SWIFT codes are unique identifiers for international banks and are used primarily when transferring both information and money from one bank to another, according to TheSwiftCodes.com. The Society for Worldwide Interbank Financial Telecommunication controls and regulates these codes, providing them to partners in the SWIFT network.
SWIFT codes are either 8 or 11 characters in length and are specially formatted to provide information regarding the bank's name, country of origin and particular location, as well as whether it is a branch or primary office. Generally, the 8-digit codes refer to a primary office, while 11-digit codes typically denote a branch or remote office, as stated by TheSwiftCodes.com.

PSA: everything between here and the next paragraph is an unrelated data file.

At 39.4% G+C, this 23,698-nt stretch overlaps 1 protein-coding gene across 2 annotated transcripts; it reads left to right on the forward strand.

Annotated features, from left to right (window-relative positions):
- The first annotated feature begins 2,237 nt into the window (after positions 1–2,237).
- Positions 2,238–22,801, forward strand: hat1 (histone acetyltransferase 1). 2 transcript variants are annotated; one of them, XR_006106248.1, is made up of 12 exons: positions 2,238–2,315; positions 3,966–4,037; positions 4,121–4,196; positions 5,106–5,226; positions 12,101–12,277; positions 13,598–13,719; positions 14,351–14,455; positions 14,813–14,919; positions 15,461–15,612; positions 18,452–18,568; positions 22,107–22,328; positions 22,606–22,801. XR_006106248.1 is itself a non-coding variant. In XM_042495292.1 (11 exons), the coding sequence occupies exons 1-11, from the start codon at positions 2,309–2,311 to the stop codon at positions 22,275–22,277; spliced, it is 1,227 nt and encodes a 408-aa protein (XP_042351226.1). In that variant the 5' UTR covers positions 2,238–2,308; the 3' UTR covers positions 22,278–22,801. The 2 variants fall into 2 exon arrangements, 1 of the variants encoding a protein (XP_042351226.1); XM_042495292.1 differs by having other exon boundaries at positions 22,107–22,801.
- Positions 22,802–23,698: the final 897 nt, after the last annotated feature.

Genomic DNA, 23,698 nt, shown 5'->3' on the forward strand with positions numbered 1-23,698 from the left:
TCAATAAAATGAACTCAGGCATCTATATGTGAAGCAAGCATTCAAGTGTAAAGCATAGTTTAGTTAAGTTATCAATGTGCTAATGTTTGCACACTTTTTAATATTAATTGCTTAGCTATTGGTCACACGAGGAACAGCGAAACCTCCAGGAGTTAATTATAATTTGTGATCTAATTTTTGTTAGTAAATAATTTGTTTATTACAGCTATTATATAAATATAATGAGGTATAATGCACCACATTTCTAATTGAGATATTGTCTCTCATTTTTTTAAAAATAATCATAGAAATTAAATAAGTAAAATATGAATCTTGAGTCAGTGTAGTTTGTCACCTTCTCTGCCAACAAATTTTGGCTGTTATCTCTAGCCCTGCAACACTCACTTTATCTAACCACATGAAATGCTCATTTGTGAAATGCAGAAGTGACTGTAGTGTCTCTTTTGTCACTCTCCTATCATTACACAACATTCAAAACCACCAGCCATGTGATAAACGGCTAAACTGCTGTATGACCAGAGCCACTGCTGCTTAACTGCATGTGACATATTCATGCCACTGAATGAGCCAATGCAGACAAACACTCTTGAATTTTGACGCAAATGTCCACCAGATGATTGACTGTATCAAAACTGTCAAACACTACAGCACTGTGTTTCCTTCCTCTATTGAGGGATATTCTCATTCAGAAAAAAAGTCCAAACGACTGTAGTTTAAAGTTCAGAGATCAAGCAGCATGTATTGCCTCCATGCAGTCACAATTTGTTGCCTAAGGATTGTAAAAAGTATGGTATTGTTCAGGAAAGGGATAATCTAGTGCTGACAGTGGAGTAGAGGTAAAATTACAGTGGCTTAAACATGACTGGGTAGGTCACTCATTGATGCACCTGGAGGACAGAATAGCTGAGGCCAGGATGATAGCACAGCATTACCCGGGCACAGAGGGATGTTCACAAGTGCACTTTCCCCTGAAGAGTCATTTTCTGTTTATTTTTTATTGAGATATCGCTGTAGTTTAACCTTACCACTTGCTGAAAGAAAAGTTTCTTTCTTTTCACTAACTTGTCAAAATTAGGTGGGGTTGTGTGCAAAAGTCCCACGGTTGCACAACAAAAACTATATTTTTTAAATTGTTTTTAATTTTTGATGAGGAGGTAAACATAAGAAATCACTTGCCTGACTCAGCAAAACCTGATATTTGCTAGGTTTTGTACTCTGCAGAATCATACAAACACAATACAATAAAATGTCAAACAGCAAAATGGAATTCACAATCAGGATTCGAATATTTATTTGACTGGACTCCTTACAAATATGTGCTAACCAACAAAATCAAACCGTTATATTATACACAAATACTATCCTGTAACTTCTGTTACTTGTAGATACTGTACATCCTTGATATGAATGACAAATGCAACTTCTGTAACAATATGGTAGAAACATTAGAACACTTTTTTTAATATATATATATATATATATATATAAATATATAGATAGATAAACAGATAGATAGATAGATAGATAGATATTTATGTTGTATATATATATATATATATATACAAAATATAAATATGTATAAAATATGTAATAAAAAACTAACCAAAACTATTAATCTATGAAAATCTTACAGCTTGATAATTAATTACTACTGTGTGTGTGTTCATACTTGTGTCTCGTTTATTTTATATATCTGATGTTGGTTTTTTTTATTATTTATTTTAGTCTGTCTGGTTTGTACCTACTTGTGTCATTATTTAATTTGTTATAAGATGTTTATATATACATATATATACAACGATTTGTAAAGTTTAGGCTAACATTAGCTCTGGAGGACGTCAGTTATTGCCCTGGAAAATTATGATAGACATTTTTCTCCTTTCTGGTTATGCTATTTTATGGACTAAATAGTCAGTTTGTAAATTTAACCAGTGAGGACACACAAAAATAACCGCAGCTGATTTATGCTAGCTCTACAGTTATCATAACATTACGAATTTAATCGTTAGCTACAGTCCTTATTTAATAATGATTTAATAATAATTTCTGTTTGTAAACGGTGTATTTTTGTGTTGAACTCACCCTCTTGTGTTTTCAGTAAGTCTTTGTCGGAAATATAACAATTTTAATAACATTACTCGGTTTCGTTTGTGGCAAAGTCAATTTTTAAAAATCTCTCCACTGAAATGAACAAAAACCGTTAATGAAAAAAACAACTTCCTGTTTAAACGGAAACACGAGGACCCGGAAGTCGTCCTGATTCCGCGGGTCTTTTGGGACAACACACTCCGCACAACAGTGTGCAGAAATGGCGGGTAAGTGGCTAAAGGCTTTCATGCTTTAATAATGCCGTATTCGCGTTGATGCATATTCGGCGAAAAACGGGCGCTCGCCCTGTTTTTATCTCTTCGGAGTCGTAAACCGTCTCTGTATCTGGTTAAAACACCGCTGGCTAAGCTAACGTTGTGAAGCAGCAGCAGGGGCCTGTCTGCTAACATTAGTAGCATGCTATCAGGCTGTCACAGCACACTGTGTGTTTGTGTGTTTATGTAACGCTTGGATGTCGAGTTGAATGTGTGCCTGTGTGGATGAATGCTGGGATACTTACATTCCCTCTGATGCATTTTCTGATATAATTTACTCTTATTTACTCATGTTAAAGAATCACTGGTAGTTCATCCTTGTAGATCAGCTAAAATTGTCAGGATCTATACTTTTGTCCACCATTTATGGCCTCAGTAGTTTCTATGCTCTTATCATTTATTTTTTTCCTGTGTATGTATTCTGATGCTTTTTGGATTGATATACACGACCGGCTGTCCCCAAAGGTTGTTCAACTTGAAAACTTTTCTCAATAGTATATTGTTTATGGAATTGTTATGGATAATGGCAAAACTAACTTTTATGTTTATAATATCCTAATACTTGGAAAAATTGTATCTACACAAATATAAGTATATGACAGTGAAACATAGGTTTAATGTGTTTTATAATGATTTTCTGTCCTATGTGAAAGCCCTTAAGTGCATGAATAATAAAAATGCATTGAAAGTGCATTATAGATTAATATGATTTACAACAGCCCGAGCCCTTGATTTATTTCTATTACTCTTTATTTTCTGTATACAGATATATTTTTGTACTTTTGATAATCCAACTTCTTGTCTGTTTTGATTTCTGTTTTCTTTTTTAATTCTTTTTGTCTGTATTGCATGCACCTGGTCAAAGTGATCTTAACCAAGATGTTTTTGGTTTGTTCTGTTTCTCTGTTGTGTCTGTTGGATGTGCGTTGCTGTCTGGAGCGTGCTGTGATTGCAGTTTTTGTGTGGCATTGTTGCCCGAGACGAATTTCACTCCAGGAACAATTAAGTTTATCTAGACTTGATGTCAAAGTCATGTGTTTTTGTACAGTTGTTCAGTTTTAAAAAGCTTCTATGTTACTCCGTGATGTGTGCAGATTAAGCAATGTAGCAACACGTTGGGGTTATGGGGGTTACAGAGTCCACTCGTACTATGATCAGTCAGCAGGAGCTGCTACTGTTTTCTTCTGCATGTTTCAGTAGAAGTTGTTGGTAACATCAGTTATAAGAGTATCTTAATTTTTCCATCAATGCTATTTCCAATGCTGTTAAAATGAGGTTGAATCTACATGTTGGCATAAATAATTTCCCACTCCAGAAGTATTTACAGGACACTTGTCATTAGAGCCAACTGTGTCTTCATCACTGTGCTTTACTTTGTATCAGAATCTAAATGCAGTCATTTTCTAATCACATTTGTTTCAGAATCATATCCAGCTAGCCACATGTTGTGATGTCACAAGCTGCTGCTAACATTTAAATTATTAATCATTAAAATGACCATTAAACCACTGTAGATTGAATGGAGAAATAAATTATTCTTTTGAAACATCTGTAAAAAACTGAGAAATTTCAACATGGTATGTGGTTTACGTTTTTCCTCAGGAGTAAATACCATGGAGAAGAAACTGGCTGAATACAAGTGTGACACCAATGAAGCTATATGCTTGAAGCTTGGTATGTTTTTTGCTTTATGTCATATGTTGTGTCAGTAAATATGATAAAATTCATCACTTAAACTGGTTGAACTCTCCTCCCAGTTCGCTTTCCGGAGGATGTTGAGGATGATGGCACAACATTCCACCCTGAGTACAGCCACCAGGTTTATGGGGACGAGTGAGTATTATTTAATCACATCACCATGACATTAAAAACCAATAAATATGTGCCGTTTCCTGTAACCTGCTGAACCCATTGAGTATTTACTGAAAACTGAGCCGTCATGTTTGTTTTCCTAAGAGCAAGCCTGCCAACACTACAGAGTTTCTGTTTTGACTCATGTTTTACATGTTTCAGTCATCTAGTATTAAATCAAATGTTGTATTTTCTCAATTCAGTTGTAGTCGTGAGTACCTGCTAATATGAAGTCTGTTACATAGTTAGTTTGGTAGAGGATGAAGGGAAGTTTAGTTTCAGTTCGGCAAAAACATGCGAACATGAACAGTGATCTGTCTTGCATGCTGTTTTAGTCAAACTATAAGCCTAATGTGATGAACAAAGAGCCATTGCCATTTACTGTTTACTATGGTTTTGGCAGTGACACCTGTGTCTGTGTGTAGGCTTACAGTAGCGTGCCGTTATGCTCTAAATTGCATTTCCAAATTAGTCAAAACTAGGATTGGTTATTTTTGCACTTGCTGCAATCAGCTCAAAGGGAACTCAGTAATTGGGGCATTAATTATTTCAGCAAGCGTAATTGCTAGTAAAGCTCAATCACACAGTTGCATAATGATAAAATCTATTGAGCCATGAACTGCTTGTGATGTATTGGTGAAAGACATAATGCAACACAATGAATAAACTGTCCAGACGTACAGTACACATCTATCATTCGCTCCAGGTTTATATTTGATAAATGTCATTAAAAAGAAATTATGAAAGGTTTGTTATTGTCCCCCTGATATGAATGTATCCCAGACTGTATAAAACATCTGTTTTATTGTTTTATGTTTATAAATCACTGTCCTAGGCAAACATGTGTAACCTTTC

The SWIFT organization, which has its headquarters in La Hulpe, Belgium, provides and maintains codes for some 40,000 active members, TheSwiftCodes.com notes. Additionally, there are over 50,000 SWIFT codes that can be accessed by passive SWIFT members and are used for manual transactions.